Can I Enter My Loved One Into a Treatment Center?

Living with someone who is struggling with substance abuse can feel overwhelming. You know that your loved one has a real problem. But they may have difficulty recognizing and accepting that a real problem exists. In these circumstances, professional help is a must. But can you enter your loved one into a rehabilitation center?

Living With Someone Unwilling to Get Care

Even if a person is addicted to alcohol and knows they have a problem, they might not want to accept the treatment. Some people stubbornly believe that they can treat themselves or that it is a problem they can handle. However, the statistics clearly show that professional treatment for substance use disorder and other co-occurring mental health issues is the best way to overcome addiction and be successful at lasting sobriety and wellness. If someone you love is dealing with an active addiction, you’ve likely been worried about them for a long time. You have probably talked to friends and family members about what to do. You have attempted to persuade your loved one to get the help they need. Now, you may be considering sending them to rehab on an involuntary basis.

It can be challenging to persuade an addicted individual to get help. Sometimes you may need to send a person to get treatment against their will. This process is a lot simpler if the addicted loved one is a minor or if you are their legal guardian. In most states, parents can make this decision for their children. However, it’s one thing to try to force them to go and another for your loved one to participate in the program to get the best out of the experience. If the addicted person is over 18 years of age, as a legal adult, you can’t force them to go to rehab. The exception is if you have a court order.

Forced Rehab Laws in Different States

In most states, a person must have committed a crime and be convicted of it before being sentenced to a rehab program for addiction. Some states will let concerned family members and friends address the court and appeal for an order to force the addicted loved one into rehab. In many states, there are involuntary commitment rulings. However, these are primarily for individuals who are dangerous to themselves or others due to their mental health state and are not primarily to help individuals who are dealing with addiction. However, involuntary commitment could be possible if a person’s addiction endangers themselves or their mental health.

How Does the Marchman Act and Baker Act Apply?

You have likely heard of the Baker Act. Usually, you see it on television or in the movies in legal settings when discussing rehab. The name of this act can vary from state to state, but it allows a judge to order a person to go to mental treatment if they are a threat to themselves or others. The Marchman Act is a law that has been in effect in Florida since the early 1990s. However, other states are looking to enact similar laws in response to the opioid epidemic.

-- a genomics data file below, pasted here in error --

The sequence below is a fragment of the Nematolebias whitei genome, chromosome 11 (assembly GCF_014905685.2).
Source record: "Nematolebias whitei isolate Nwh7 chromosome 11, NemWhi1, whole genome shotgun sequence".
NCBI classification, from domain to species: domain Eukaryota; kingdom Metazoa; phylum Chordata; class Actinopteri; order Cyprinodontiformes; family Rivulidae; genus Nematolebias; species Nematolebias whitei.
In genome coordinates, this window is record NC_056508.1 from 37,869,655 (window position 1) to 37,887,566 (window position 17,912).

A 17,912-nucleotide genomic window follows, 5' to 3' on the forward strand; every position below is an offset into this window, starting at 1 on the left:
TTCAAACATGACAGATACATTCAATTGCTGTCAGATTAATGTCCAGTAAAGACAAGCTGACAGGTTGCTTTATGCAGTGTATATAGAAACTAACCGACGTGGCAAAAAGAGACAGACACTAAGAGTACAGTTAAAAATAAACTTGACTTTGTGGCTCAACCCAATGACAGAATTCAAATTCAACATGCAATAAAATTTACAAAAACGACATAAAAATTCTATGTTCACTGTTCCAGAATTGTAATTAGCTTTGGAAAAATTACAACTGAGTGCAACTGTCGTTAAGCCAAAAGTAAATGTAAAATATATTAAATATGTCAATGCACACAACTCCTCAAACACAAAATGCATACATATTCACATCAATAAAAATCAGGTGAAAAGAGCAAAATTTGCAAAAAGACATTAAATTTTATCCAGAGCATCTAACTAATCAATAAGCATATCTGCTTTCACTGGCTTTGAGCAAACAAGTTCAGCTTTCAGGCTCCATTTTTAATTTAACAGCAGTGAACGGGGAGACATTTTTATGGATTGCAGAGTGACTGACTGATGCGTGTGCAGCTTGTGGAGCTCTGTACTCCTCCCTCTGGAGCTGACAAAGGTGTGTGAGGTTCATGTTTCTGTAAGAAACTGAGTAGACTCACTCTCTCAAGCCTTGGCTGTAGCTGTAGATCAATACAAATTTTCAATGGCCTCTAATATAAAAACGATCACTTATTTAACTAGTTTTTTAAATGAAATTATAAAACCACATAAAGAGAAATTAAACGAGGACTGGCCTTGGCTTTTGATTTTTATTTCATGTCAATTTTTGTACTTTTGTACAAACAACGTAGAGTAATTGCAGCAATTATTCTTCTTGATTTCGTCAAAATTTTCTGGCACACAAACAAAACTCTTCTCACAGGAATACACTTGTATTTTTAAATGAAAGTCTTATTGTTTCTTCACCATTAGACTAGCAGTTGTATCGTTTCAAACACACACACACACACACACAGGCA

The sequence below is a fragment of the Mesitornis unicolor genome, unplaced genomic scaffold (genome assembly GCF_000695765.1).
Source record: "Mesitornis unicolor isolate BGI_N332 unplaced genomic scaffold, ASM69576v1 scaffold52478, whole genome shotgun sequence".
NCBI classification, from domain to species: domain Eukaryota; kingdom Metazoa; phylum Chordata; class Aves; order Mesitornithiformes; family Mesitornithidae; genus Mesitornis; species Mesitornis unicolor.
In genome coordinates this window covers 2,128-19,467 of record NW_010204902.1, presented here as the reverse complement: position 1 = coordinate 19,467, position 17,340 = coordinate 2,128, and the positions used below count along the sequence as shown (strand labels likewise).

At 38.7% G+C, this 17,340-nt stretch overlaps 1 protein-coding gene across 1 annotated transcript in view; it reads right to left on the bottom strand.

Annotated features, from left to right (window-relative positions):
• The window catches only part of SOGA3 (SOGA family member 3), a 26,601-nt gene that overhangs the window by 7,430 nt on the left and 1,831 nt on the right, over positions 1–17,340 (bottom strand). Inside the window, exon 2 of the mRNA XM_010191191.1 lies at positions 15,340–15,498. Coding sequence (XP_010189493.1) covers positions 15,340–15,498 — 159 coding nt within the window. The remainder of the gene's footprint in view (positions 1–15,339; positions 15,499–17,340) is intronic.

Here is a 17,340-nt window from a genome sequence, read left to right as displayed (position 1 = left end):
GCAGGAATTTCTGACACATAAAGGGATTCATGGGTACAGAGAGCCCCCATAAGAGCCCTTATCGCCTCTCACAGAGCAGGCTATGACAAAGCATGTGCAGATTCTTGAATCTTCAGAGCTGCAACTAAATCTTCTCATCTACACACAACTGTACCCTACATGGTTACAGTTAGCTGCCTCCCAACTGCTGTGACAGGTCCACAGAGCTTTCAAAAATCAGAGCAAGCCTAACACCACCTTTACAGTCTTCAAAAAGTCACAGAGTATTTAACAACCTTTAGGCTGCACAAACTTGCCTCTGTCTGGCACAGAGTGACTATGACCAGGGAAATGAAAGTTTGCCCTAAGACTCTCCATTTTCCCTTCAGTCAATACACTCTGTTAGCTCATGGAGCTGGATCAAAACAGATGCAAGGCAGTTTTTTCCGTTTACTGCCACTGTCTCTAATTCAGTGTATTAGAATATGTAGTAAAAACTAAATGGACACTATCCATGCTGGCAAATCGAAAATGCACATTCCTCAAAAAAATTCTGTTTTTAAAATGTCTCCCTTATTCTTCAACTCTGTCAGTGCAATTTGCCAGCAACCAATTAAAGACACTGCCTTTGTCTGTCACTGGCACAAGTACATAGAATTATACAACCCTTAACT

This allows law enforcement to send people to involuntary rehab if they pose a threat to themselves or the people around them. The length of time a person is ordered into involuntary treatment will vary from state to state and is based on their case. When a person gets sent to jail, they are under lockdown. However, if a person is in court-ordered treatment, they are not under lockdown. This means they can do so if they want to leave rehab before the program is complete. However, they do risk being in contempt of court. The problem with forcing a person into rehab is that you will only get out of rehab what you put into it. While it may be necessary to force a person to get care as a last resort, the hope is that the individual can be motivated to take the steps to get the care they need.

What About Professional Interventionalists?

If involuntary commitment is not possible for your circumstance, an addiction interventionalist can help. The addicted individuals usually respond fast to voluntary treatment. Do you think professional interventionalists could help your loved one? If so, contact us today at 772-266-5320. We look forward to helping you and your loved one get back to living a life that is not affected by addiction.

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Essentials mission is to renew lives impacted by addiction through personalized and complete behavioral healthcare. Our main purpose is to provide services and education to the client and family that will support long lasting recovery of mind, body, and spirit.